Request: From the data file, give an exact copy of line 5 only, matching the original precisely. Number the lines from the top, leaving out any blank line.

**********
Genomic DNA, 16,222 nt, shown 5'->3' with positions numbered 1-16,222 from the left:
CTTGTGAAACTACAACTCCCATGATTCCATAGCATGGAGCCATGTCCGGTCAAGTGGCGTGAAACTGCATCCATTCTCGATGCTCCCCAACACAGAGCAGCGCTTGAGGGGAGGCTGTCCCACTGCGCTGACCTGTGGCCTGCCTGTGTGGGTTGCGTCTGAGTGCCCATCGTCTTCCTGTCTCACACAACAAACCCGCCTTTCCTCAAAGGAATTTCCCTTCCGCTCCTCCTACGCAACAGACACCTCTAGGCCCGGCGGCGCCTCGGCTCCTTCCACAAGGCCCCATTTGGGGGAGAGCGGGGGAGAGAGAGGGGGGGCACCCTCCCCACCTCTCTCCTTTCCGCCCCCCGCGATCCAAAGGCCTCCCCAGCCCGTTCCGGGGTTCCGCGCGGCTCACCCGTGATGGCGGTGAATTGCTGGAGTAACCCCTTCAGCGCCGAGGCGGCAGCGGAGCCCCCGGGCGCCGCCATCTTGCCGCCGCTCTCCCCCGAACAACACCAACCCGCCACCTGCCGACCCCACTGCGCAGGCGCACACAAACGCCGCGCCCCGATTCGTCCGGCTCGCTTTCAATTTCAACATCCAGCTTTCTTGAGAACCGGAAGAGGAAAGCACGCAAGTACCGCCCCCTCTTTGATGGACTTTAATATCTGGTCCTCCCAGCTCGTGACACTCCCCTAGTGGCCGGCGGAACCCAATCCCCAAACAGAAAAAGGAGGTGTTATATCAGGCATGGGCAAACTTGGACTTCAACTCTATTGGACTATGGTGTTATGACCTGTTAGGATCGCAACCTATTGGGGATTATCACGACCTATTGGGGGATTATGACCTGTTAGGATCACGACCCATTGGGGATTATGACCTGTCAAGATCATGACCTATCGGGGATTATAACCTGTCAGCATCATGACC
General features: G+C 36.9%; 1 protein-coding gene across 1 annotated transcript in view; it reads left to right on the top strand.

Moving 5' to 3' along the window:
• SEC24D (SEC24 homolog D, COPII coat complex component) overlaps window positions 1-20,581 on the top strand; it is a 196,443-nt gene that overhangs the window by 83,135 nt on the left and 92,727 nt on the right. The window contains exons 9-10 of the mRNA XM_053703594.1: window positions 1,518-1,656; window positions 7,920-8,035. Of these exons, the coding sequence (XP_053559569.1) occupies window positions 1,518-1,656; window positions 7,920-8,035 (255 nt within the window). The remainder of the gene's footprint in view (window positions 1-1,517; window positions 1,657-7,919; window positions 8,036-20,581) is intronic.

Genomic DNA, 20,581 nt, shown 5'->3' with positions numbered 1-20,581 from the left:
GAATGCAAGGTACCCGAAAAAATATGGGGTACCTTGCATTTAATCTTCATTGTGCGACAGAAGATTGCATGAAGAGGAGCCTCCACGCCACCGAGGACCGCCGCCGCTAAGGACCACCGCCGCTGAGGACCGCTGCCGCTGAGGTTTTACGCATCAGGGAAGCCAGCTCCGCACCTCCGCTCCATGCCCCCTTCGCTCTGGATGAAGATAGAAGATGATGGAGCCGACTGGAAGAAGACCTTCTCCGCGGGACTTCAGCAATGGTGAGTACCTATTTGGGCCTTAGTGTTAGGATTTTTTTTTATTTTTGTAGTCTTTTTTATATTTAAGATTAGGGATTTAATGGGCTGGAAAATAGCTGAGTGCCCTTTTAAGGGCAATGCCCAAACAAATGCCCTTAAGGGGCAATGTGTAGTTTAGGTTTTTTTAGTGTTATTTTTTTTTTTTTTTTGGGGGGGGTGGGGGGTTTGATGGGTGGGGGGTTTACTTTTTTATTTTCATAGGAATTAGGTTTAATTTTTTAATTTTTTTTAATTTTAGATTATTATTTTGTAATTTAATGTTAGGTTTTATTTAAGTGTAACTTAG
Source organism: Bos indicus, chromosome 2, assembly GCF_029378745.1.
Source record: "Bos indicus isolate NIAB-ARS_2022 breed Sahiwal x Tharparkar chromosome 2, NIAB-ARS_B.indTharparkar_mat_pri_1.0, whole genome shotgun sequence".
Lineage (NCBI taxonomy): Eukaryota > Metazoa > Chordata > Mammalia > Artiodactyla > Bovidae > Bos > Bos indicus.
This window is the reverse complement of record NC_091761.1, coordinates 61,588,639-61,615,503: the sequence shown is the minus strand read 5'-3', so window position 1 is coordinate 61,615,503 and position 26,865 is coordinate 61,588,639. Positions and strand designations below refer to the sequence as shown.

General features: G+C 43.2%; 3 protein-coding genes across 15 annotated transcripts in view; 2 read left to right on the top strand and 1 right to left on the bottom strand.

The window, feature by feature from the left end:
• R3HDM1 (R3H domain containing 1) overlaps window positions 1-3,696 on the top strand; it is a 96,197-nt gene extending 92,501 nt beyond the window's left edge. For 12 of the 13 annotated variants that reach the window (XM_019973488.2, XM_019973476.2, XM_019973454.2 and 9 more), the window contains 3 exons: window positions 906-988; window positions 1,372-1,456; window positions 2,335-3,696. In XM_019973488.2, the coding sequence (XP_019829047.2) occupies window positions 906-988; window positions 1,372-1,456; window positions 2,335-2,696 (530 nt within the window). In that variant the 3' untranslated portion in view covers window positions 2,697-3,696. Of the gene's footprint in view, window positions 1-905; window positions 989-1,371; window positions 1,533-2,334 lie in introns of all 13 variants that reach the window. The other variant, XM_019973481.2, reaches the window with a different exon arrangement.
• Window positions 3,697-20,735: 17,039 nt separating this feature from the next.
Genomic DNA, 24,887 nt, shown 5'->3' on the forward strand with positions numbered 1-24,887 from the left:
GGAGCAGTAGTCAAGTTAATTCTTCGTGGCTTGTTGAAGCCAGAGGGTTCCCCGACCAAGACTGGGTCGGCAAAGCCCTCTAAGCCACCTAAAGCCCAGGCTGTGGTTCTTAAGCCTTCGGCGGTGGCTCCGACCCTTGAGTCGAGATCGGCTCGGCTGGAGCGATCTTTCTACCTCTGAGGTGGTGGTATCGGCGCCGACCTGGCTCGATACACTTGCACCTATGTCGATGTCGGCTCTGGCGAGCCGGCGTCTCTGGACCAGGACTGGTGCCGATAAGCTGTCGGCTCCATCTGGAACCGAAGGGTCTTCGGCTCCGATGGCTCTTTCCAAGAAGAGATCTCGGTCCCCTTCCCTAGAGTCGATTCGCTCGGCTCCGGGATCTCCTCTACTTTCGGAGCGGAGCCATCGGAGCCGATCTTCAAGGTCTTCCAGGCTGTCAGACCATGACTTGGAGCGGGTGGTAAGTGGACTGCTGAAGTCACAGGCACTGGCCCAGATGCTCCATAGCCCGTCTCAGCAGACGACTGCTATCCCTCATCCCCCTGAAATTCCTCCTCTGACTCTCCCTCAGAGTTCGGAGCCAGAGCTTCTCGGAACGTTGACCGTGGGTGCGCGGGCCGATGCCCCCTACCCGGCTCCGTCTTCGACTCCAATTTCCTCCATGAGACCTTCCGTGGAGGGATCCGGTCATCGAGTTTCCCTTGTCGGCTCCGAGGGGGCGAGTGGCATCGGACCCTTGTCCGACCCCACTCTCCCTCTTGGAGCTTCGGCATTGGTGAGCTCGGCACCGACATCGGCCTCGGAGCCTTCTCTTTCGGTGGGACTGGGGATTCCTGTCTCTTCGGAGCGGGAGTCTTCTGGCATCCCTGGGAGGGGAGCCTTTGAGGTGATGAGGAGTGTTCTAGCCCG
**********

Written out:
• SEC24D (SEC24 homolog D, COPII coat complex component) overlaps window positions 1-20,581 on the top strand; it is a 196,443-nt gene that overhangs the window by 83,135 nt on the left and 92,727 nt on the right. The window contains exons 9-10 of the mRNA XM_053703594.1: window positions 1,518-1,656; window positions 7,920-8,035. Of these exons, the coding sequence (XP_053559569.1) occupies window positions 1,518-1,656; window positions 7,920-8,035 (255 nt within the window). The remainder of the gene's footprint in view (window positions 1-1,517; window positions 1,657-7,919; window positions 8,036-20,581) is intronic.